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Those Summer Days This work has been published in the Teen Ink monthly print magazine.

Last night I fell asleep
on the couch and woke up
on the couch.
I remember when I would fall asleep
on the couch
or on the floor, and Dad
would scoop me up and take me
to my room, and I would wake up –
as if by magic – in my own bed.
I remember when
we had a treehouse
in the backyard,
and Ian and I and the neighbor's sons
would play pirates and catch tadpoles
and eat thistles in the thick
summer heat.
That old tree is bare now.
The wooden plank that was our fort,
our pirate ship,
our stage for fantasy,
rotted away to nothing but
splinters.
I used to lie on my dad's truck and count
the stars
and twist fallen leaves into crowns,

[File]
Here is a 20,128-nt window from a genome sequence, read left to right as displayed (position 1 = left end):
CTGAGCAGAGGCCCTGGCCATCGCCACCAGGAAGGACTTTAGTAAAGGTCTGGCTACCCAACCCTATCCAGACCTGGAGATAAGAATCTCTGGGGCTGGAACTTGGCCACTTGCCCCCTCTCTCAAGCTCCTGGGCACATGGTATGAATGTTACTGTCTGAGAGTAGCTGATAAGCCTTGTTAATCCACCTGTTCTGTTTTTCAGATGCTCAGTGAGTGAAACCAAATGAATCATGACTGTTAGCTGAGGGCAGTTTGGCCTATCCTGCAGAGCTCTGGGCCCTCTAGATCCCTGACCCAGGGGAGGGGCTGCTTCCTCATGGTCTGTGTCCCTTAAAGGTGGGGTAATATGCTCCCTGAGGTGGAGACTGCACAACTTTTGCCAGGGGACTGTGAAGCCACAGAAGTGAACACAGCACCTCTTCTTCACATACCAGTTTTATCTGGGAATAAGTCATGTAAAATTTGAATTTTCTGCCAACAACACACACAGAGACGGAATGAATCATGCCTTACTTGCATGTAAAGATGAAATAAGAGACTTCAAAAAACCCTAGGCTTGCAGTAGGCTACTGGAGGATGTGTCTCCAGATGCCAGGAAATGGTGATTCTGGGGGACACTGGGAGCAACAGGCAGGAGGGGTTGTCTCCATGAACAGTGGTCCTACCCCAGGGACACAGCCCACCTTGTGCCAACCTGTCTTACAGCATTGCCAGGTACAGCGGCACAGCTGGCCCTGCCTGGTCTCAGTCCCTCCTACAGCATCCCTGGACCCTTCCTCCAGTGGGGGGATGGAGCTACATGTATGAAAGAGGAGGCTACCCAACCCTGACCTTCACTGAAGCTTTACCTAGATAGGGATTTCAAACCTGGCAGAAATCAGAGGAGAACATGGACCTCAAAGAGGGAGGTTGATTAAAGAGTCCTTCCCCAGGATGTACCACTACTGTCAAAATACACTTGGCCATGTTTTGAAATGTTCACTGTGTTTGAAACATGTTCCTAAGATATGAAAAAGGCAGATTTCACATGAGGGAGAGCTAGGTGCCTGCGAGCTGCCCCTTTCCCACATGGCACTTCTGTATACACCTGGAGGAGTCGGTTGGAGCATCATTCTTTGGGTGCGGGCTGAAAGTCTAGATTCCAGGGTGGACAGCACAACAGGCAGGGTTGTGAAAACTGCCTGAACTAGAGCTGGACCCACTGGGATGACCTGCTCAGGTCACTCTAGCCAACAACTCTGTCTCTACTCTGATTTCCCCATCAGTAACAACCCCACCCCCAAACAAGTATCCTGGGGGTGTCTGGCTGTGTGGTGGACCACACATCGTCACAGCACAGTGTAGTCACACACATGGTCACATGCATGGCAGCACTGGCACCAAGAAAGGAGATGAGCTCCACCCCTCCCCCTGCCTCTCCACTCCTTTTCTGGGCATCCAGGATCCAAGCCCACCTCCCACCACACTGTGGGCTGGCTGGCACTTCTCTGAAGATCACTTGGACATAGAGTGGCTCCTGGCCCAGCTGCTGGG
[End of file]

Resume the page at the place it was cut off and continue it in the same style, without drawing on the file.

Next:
or pretend to be a racecar driver,
and dream of the day
I would get my own car.
I get in my car to go to work,
remembering how
I used to play on my parents' cars,
and I
stop –
back up,
climb onto the hood of my Kia,
lie on my back,
and stare up at the drifting clouds.
I smile at them
and they smile at me, and I ask myself,
“Why did I ever want to grow up?”

This work has been published in the Teen Ink monthly print magazine. This piece has been published in Teen Ink’s monthly print magazine.




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